Verdict: THE TEACHINGS OF SHIRELLE reveals how relationship between a man and his dog become something deeper: a form of therapy, and perhaps a path to higher understanding.
THE TEACHINGS OF SHIRELLE has a message that most dog owners would agree with: you can train your dog, but your dog will also be training you.
When Douglas Green decided to get a dog, it was because a voice told him to, and throughout this engaging canine biography, we see Green listening to voices, dreams and intuitions, which seems suitable for someone who has been both an award winning playwright and a psychotherapist concerned with helping troubled kids. The dog he came home with was Knucklehead, a large, ungainly female Husky pup who was heavily into chewing. Soon afterwards, the therapist needed a dog trainer to show him how to learn how to coexist with the newly christened Shirelle. By the time she was pretty well trained, which didn’t take long since she was a quick learner, he was more attuned to her needs, and he and she were friends. When he noted the impact she had on him, he began to wonder if dogs might have something to teach all of us.
Life with Shirelle wasn’t always easy; she shed a lot, she had dog enemies, and she could drive off jealous girlfriends. Yet she had the ability to comfort her master, even tolerating his trumpet practice. As she matured, Green watched her change. Once he realized how much he missed Shirelle each day when he went to the office, he opened a small side clinic so she could go to work with him. Her presence seemed to have a calming, almost charming effect on many of his patients. “…On a few occasions, when a client would sit in a cut-off pain, unable to explode in needed fury or tears, Shirelle would purposefully get up, walk across the room, and lay her head on their lap. The effect: overwhelming.”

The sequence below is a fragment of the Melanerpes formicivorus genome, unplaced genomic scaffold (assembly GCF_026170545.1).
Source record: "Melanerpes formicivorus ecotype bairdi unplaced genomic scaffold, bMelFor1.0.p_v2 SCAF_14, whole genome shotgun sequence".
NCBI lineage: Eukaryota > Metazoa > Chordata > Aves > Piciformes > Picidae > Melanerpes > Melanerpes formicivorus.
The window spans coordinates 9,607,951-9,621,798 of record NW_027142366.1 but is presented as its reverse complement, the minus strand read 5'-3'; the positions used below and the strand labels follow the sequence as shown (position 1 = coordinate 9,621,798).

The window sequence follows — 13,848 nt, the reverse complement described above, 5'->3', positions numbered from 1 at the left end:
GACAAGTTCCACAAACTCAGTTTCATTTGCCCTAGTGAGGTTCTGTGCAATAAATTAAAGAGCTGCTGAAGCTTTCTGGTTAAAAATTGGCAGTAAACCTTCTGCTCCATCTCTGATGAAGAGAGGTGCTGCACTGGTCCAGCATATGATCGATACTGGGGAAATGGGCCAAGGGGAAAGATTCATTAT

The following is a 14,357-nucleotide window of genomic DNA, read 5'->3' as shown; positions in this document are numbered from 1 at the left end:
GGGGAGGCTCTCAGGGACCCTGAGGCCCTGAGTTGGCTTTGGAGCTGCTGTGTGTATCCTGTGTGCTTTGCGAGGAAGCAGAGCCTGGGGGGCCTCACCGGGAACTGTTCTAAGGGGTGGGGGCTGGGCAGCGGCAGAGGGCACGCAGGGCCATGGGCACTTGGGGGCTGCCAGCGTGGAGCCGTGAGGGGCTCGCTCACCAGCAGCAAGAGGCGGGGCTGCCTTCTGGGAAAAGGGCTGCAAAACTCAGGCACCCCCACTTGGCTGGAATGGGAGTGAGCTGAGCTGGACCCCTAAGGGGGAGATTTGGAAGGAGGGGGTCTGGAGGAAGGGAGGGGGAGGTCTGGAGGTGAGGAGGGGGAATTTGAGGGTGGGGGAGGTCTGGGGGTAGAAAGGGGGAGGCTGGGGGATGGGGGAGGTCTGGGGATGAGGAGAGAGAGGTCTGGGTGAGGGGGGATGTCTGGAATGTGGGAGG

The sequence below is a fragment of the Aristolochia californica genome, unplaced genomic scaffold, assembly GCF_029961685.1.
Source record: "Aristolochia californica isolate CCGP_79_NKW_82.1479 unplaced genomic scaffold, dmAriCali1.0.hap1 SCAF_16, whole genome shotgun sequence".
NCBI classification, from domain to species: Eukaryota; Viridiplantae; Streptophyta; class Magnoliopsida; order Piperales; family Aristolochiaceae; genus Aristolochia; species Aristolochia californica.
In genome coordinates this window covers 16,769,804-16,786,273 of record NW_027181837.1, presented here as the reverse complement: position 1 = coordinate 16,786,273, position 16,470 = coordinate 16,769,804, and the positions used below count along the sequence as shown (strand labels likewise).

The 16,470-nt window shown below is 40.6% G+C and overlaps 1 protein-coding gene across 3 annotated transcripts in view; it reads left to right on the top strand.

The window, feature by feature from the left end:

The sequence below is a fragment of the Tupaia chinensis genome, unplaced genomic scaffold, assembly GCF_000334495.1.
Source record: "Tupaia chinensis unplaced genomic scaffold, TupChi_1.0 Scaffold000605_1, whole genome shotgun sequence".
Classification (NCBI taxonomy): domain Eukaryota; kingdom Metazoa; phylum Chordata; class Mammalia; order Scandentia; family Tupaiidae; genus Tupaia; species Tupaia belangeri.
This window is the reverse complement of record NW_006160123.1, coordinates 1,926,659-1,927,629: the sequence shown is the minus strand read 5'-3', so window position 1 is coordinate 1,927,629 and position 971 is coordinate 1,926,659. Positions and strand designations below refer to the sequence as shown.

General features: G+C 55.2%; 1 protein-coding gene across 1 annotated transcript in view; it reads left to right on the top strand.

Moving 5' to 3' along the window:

Green writes about Shirelle with passion, pathos, and humor. He honors her with poetry, glossy color photos and a list of her “Great Teachings.” He has developed a treatment method incorporating his respect for canine qualities—playfulness, instinct, focus, being in the moment—and he hosts a website forum for young people called AskShirelle.com. Green has creatively styled his book as the story of two lives, as much his as hers, showing how at each stage of her development, she was influencing his inner growth. Green gives Shirelle her full due of dignity, so even her most doggy antics, under his observant gaze, make for his teachable moments.
THE TEACHINGS OF SHIRELLE reveals how relationship between a man and his dog become something deeper: a form of therapy, and perhaps a path to higher understanding.